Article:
The critical success of Mercenary opened the floodgates and through the late '80s and early '90s there were many attempts to build on this framework. The Freescape system, developed for the now-ailing 8-bit platforms, resulted in a trilogy of solid 3D adventure games. Driller was the first, in 1987, followed by Total Eclipse in 1988 and Castle Master in 1990. With their chunky early polygons, and with the sluggish pace forcing the games to focus on solving environmental puzzles rather than combat, their relation to today's free-roaming games is far from direct, but as part of the move towards tangible three-dimensional game worlds, their impact can't be underestimated.
More Mercenary expansions and sequels followed, landing on the Amiga and Atari ST in 1990 and 1992 respectively. Damocles, the second game, offered a filled 3D world, with a whole solar system to explore. Basic non-player characters were introduced, along with a public transport system, allowing you to take taxis and buses to key locations. Mercenary III, meanwhile, centred on an election and is of particular note as an example of early open-ended gameplay. Tasked with preventing the sinister PC Bil from taking office, the game offers numerous potential methods of derailing his plans, ranging from terrorist sabotage to standing as a candidate and mounting your own election campaign.
Also taking groundbreaking steps in allowing gamers to find their own solutions to problems, 8-bit legend Mike Singleton gave us the popular Midwinter in 1989. Set after a nuclear winter, the game plonked you on a huge snow-covered island (160,000 square miles, if the original promotional guff is to be believed) and left it up to you to figure out how to oust an army of invaders. As the head of the island's security force, it was up to the player to muster an army of their own, by visiting the various inhabitants and talking them into active service. Governed by a complex series of social needs, careful negotiation was required to recruit as many agents as possible. Even once recruited, maintaining the mood of your fighting force was essential, lest low morale led to them giving up and returning to their homes.
Midwinter holds a special place in my memory, as it marked the first time I realised the potential of a completely open-ended gameworld. As a spotty 16-year-old, I wondered if I could just bypass all the recruiting and mount my own single-handed assault on the enemy HQ. After carefully picking my way through enemy territory on a snowmobile, I somehow braved an onslaught of bullets and mortars to destroy the enemy base - without doing what the game expected of me.
The final notable entry in this compact flurry of free-roaming innovation is, to my mind, the game that most obviously inspired the openworld games we take for granted today. And yet, few people seem to remember it, while fewer still ever played it. Hunter was the name, a 1991 Amiga and ST release by Activision. Much like Midwinter, you were cast as the lone soldier capable of taking down an enemy army, but even through the blocky graphics and rudimentary character models, it's hard not to see the resemblance to the later GTA games. While it wasn't exactly overstocked with buildings, those that did exist could be entered, and interaction with the NPCs inside was vital to success. The game even offered three ways to play; the narrative-driven Hunter mode, the reassuring linearity of Missions mode and the completely open-ended Action mode, where you were free to destroy the enemy installations in whatever order you fancied, using any means available.
It's in its generous exploration options that Hunter's influence is still being felt. Over a decade before GTA allowed players to roam its urban sandbox in dozens of different ways, Hunter was offering a generous selection of vehicles. Set across a series of islands, players were able to explore the world on foot, or take advantage of the numerous transport options. From obvious selections, such as cars and boats, to less obvious ways of getting around, like bicycles and surfboards, Hunter offered one of the most versatile gaming environments of its time. There was even a helicopter, allowing aerial exploration for anyone capable of mastering its twitchy controls.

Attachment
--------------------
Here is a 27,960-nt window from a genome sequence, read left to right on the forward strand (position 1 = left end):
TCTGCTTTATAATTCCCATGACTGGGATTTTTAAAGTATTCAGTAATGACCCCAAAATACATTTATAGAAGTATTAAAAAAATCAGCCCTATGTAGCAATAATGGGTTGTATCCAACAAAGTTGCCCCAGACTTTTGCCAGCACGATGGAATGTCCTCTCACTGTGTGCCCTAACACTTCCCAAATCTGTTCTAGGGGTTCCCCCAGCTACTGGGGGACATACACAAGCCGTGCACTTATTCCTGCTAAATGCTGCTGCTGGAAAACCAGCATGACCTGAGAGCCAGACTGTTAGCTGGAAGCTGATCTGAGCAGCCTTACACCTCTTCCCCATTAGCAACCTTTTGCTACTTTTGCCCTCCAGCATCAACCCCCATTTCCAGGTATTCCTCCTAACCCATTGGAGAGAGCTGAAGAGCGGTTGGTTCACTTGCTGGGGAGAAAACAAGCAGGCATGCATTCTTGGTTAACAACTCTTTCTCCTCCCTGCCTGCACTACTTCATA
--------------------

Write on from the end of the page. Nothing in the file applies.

With the prospect of open-ended 3D worlds firmly established, it took the games industry a few years to really take advantage of it and hammer it into the shape we know today. Quarantine, the 1994 PC and 3DO openworld car game, is often cited as an example of the genre's development, though frankly it has more in common with purely vehicular romps like Carmageddon and Driver than anything else. No, we'd have to wait until 1997 for the potential to be realised, thanks to a certain bunch of Scottish rogues.
Grand Theft Auto burst onto the PlayStation and PC in 1997, bringing together the top-down lunacy of arcade games like APB with the open-plan cityscapes so tantalisingly suggested by the games we've already dissected. Its viewpoint helped to distance the gamer from the amoral carnage they were creating, but by applying a dark sense of humour to the sandbox arena, DMA Design found the way to make such epic exploration appeal to the masses.
And yet...we're not going to dwell too much on GTA just yet. While the original game, and its sequel, were clocking up the sales DMA had another stroke of genius going largely unnoticed on the N64. Body Harvest launched exclusively on Nintendo's console in 1998, and in retrospect provides a pretty much complete template for the game GTA III would become. Notably similar in style to Hunter, Body Harvest found players defending towns and villages from voracious aliens, completing basic missions along the way. Numerous vehicle types were available, with players free to jump in or out of them at any time. The game was still restricted by the traditional level and boss battle formula, but in terms of technical development, it was clear where the GTA series was going next.
But before we get there, lets quickly tip our hat respectfully in the direction of Urban Chaos, Mucky Foot's openworld cops-and-crims game which beat GTA III to the shelves by two years. Released for the PC in 1999, before slowly making its way to both Dreamcast and PlayStation, Urban Chaos (not to be confused with the recent riot-based first-person shooter) featured Darci Stern, a rare black female action lead in a game, cleaning up the streets of Union City. Able not only to run and drive, but also to clamber onto rooftops and engage in combo-based fist fights with suspects, Urban Chaos was a resounding flop on release, though its influence on later titles such as Crackdown are hard to ignore.
And so we reach 2001, and the end of our journey with the launch of Grand Theft Auto III. Although I've hopefully shown that its impact was hardly unprecedented, it remains a landmark game as much for its attitude and swagger as for the way it nimbly pulled together the disparate threads left dangling by many of its forebears. Once gamers had visited Liberty City, the prospect of freely exploring expansive worlds in a non-linear fashion went from being a curious backwater of the adventure genre and became the preferred choice for many third-person action games. And, just as we waited to see what GTA III could deliver, so we're now waiting to see what innovations GTA IV can add to the mix...and whether or not it will be enough to retain its crown as the daddy of openworld gaming.